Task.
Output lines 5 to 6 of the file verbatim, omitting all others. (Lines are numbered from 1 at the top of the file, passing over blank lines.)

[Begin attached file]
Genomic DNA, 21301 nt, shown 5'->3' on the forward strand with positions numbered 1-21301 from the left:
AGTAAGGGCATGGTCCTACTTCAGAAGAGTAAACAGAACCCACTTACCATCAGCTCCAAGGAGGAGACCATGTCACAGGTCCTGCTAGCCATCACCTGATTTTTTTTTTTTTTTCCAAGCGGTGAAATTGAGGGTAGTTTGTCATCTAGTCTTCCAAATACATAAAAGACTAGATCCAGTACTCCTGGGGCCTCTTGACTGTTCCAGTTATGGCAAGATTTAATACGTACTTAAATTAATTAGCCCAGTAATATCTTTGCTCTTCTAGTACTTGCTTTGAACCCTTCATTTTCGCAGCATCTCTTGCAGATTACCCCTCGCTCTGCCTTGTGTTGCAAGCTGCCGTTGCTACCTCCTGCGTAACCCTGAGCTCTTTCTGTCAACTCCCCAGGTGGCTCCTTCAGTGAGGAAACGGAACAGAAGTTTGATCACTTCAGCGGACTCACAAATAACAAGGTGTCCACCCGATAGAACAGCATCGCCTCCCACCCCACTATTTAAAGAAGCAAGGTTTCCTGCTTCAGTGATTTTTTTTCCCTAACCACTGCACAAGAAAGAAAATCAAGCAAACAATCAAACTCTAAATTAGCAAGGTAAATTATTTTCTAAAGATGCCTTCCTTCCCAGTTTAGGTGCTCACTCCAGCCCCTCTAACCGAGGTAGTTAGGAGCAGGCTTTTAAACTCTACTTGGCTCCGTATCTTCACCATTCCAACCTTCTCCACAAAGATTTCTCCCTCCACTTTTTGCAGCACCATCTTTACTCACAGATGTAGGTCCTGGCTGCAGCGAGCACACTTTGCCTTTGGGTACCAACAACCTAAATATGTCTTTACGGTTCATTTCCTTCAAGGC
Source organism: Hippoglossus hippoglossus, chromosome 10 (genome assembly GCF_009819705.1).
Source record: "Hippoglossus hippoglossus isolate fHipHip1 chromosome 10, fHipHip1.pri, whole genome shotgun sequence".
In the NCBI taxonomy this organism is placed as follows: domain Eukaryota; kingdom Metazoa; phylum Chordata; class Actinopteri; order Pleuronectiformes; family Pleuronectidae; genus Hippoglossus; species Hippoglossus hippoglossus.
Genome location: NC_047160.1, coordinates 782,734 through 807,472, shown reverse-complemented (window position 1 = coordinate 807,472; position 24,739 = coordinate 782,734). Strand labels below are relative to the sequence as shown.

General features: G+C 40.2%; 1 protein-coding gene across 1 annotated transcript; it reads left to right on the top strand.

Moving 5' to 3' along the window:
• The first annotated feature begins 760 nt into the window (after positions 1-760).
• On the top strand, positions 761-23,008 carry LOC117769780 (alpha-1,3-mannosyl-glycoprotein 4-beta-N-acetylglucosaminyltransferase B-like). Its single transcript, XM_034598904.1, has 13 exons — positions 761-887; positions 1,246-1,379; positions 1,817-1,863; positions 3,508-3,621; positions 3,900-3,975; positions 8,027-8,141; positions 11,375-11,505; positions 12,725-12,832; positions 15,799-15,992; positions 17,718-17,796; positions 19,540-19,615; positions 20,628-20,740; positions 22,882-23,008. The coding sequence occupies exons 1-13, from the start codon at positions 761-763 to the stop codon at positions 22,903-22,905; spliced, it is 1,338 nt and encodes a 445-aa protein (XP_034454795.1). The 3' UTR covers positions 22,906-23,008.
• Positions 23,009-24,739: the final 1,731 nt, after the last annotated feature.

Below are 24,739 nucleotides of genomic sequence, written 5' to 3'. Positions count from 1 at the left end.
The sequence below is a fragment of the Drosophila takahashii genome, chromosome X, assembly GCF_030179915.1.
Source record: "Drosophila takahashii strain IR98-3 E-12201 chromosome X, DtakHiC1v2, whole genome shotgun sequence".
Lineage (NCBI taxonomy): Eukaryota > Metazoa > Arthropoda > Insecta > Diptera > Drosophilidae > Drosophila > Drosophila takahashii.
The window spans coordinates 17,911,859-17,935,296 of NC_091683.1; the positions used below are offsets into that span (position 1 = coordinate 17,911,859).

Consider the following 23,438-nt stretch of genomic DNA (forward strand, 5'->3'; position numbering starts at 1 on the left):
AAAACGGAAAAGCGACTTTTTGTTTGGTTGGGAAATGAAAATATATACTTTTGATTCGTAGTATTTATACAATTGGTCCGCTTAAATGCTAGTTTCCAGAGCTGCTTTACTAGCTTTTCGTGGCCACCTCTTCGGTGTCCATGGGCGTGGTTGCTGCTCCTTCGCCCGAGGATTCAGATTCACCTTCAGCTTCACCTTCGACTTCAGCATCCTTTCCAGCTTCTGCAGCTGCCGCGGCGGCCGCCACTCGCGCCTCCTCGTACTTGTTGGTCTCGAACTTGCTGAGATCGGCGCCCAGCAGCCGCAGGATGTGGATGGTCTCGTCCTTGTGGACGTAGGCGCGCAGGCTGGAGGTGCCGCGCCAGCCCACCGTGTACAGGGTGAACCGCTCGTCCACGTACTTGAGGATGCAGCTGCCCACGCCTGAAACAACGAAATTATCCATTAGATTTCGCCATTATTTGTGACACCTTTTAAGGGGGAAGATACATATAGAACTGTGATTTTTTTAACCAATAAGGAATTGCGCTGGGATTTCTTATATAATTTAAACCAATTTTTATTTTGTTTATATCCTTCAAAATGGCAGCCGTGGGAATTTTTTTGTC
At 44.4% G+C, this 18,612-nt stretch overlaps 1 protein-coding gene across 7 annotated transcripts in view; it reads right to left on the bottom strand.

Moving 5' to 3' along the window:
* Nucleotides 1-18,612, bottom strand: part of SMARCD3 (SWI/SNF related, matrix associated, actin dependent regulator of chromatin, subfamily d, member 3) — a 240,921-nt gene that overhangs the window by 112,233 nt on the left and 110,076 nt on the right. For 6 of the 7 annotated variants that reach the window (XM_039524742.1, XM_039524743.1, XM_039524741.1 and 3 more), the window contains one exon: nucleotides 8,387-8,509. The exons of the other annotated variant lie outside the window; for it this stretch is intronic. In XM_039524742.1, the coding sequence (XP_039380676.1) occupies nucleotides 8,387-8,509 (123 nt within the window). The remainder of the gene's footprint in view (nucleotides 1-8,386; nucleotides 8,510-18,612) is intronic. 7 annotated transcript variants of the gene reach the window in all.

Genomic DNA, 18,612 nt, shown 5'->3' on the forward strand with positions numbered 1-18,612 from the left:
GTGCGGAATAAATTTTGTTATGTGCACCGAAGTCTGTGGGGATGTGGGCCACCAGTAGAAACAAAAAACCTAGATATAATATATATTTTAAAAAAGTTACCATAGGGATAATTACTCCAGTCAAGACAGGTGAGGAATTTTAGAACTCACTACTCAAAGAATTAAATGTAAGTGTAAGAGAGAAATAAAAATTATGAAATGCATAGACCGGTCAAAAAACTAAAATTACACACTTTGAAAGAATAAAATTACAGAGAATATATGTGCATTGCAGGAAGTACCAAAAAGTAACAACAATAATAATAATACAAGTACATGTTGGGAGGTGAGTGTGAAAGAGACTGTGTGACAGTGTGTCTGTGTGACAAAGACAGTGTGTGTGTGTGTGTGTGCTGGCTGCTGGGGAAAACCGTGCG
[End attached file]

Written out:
In the NCBI taxonomy this organism is placed as follows: domain Eukaryota; kingdom Metazoa; phylum Chordata; class Actinopteri; order Pleuronectiformes; family Pleuronectidae; genus Hippoglossus; species Hippoglossus hippoglossus.
Genome location: NC_047160.1, coordinates 782,734 through 807,472, shown reverse-complemented (window position 1 = coordinate 807,472; position 24,739 = coordinate 782,734). Strand labels below are relative to the sequence as shown.